Blessed be Jesus in the Most Holy Sacrament of the altar.
August 23, 2007
…”I’m mainly concerned that the new situation will work well for my brother in relation to his faith, and I can witness that he’s fulfilling what the good Lord expects of him and also being understood by many people,” Msgr. Georg Ratzinger said in an Aug. 17 interview with Bavaria’s Passauer Neuen Presse daily.
He said he was aware of recent controversies, such as debate over the pope’s July 7 document allowing wider use of the Tridentine Mass, the liturgy that predates the Second Vatican Council, and a July 10 Vatican declaration that the Catholic Church is the one, true church.
“These critical voices were to be expected – if everything went smoothly, it wouldn’t be a good pontificate,” Msgr. Ratzinger said. “A person active in God’s kingdom has to expect resistance – just like our Lord, who also encountered enemies time and again. It can’t all be peace, joy and pancakes.”… — Catholic News Service | 08/22/07
August 22, 2007
Remy (the protagonist) is a rat, constantly risking life in an expensive French restaurant because of his love of good food, as well as a desire to become a chef. Yet, obviously, this is a rather tough dream for a rat. But opportunity knocks when a young boy—Alfredo Linguini (the deuteragonist)—who desperately needs to keep his job at the restaurant, despite his lack of cooking abilities, discovers and partners the young Remy. It’s up to the two of them to avoid the insane head chef, bring the rest of Remy’s family up to his standards, win his partner a girl, and, of course, produce the finest Ratatouille in all of France.
A thought-provoking quote
“In many ways, the work of a critic is easy. We risk very little yet enjoy a position over those who offer up their work and their selves to our judgment. We thrive on negative criticism, which is fun to write and to read. But the bitter truth we critics must face is that, in the grand scheme of things, the average piece of junk is more meaningful than our criticism designating it so. But there are times when a critic truly risks something, and that is in the discovery and defense of the new. Last night, I experienced something new, an extraordinary meal from a singularly unexpected source. To say that both the meal and its maker have challenged my preconceptions is a gross understatement. They have rocked me to my core. In the past, I have made no secret of my disdain for Chef Gusteau’s famous motto: Anyone can cook. But I realize that only now do I truly understand what he meant. Not everyone can become a great artist, but a great artist can come from anywhere. It is difficult to imagine more humble origins than those of the genius now cooking at Gusteau’s, who is, in this critic’s opinion, nothing less than the finest chef in France. I will be returning to Gusteau’s soon, hungry for more.” – The antagonist, food critic Anton Ego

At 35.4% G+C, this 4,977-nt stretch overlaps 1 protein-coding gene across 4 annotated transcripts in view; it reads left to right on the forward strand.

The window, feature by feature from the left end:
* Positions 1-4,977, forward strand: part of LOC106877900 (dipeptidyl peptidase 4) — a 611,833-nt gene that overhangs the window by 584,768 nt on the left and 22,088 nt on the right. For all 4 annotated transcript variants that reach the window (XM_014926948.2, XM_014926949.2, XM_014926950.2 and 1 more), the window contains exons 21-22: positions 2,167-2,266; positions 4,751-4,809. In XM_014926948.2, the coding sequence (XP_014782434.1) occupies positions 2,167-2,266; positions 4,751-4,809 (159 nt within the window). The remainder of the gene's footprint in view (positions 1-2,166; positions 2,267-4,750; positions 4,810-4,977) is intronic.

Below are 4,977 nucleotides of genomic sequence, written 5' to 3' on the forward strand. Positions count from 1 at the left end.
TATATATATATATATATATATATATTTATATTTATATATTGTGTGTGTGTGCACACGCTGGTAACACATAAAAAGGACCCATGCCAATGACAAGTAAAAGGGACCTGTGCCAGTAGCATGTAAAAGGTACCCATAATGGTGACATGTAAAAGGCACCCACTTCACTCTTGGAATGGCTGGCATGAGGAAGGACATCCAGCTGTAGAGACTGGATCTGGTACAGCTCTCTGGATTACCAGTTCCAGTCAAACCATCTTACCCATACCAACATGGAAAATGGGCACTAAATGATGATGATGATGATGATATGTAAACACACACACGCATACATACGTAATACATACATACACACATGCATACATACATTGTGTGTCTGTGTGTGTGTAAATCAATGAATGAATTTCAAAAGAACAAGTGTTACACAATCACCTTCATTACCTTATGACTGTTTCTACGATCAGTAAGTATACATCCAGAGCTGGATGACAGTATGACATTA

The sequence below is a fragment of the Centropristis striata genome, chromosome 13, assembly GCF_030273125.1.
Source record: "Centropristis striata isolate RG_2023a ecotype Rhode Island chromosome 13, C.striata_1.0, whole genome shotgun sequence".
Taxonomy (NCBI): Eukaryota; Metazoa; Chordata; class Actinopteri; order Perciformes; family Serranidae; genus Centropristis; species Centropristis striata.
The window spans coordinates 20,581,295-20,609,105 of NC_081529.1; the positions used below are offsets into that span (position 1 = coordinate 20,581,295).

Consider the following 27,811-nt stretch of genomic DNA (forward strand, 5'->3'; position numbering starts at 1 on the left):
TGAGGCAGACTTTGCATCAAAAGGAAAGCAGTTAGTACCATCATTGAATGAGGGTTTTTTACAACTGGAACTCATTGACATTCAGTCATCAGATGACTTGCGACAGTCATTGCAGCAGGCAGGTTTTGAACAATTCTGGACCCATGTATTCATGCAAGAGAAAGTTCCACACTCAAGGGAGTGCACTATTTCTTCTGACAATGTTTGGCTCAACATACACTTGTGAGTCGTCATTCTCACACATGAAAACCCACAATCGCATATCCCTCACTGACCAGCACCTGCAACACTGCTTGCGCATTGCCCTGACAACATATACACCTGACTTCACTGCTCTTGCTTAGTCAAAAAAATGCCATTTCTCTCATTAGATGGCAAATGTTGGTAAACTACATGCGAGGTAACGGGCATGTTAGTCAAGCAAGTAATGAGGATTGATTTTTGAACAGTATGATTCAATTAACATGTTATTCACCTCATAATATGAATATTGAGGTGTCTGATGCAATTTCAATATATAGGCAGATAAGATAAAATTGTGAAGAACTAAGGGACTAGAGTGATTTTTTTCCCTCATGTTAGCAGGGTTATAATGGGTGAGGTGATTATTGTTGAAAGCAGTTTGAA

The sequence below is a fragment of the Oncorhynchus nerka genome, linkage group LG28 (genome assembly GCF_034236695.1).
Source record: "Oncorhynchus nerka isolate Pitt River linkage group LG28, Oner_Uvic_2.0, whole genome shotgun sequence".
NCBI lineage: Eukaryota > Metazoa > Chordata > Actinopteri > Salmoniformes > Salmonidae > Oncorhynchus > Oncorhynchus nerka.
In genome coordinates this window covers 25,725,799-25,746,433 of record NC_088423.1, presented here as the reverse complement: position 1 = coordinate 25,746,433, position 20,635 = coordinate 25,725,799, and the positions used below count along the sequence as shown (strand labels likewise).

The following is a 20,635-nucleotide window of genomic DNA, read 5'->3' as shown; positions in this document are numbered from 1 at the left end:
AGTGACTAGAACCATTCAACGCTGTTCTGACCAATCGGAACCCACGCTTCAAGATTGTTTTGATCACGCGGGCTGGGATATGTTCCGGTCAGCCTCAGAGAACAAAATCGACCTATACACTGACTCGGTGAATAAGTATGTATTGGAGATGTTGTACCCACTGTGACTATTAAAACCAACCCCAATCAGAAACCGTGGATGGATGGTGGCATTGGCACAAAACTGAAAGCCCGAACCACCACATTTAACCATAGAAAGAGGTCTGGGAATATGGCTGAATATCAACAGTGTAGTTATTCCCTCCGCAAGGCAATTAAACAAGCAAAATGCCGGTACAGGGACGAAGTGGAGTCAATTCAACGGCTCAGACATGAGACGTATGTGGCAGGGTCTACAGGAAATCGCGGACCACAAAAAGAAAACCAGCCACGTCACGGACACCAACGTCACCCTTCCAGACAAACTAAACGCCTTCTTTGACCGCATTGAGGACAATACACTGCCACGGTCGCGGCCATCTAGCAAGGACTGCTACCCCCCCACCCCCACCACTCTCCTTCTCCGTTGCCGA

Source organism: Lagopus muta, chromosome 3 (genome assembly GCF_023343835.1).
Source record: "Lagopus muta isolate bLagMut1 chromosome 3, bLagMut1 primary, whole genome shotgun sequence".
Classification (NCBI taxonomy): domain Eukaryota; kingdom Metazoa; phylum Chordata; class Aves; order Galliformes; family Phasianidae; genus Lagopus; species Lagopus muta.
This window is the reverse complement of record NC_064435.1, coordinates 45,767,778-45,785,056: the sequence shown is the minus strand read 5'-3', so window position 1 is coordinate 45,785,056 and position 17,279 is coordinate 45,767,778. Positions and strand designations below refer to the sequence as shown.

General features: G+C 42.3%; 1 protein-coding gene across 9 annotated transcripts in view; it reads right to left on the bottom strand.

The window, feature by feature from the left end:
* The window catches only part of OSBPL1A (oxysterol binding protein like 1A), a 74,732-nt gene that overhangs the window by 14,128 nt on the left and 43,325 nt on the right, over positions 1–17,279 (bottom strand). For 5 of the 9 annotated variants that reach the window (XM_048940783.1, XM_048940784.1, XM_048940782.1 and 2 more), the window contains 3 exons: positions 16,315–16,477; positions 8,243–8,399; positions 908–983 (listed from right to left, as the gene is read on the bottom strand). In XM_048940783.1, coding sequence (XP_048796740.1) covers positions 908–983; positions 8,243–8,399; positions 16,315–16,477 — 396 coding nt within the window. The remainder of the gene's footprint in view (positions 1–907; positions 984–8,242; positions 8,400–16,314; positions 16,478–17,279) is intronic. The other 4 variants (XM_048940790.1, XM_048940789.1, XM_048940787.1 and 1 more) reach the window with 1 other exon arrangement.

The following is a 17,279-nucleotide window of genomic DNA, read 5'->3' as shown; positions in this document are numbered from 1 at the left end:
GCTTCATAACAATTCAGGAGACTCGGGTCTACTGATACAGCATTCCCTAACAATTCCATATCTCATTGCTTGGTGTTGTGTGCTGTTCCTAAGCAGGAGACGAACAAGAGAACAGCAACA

What is “ratatouille”?
Ratatouille is a tasty French Provençal dish made from stewed vegetables. The dish is versatile and can be served with rice, potatoes, French bread or itself can be a side dish.
Its main basic ingredients consist of tomatoes, onions and zucchinis.
The name of the dish appears to derive from the French touiller, “to stir”, although the root of the first element “rata” is slang from the French Army meaning “chunky stew”.
I had spaghetti with chicken and sun-dried tomatoes with a thick garlic sauce for lunch.
View trailer at: